Credit Suisse finds ‘material deficiencies’ in its financial statements

Swiss bank Credit Suisse said it intends to make changes to its audit and internal control procedures as the bank’s financial statements have contained “significant deficiencies” in recent years.

This is stated in the company’s annual report, the presentation of which was postponed for several days due to claims from the US Securities and Exchange Commission (SEC). Then Credit Suisse reported that the SEC had some questions about the free cash flow reports for 2019 and 2020. The report released today states that “the group’s internal control over financial reporting was not effective” in 2021 and 2022. “Management also concluded that our controls and disclosure procedures were not effective,” the report states. At the same time, the bank clarifies that the lack of control results in the inability to effectively assess the risks for the company.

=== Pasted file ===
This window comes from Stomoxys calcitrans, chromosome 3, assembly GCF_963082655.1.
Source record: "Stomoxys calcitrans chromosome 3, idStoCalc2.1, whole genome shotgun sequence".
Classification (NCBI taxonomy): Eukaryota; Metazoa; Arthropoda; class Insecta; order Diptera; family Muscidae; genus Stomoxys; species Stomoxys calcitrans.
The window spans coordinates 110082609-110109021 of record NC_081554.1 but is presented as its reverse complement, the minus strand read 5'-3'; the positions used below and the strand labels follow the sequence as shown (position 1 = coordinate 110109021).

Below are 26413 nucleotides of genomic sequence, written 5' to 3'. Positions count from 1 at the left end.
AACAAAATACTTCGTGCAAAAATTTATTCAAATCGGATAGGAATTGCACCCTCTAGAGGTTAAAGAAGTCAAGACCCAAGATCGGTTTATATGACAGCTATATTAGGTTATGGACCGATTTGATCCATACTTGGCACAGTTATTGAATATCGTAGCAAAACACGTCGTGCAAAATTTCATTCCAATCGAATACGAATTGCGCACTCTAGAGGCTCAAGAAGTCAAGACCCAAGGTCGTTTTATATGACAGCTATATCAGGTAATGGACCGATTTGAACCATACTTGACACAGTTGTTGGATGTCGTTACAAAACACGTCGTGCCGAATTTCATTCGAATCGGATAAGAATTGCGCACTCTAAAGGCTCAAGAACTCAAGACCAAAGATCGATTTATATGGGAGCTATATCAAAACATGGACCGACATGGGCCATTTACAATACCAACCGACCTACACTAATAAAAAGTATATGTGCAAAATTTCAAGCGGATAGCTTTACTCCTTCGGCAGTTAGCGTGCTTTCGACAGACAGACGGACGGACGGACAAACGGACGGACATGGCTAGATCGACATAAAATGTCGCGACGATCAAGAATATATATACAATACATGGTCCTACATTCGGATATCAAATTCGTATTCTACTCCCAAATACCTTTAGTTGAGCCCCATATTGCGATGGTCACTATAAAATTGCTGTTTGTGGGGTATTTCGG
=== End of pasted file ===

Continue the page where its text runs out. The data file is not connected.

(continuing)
Despite this, Credit Suisse argues that the identified shortcomings do not mean that the results of the bank, stated in the past and current financial statements, were false. The bank confirmed a net loss for 2022 of CHF 7.3 billion, the worst result for Credit Suisse since the 2008 global financial crisis. Given this, the chairman of the board of directors of the bank, Alex Lehmann, asked to reduce his annual bonus from 3 million to 1.5 million francs. The board of the bank granted this request.

Kirill Sarkhanyants


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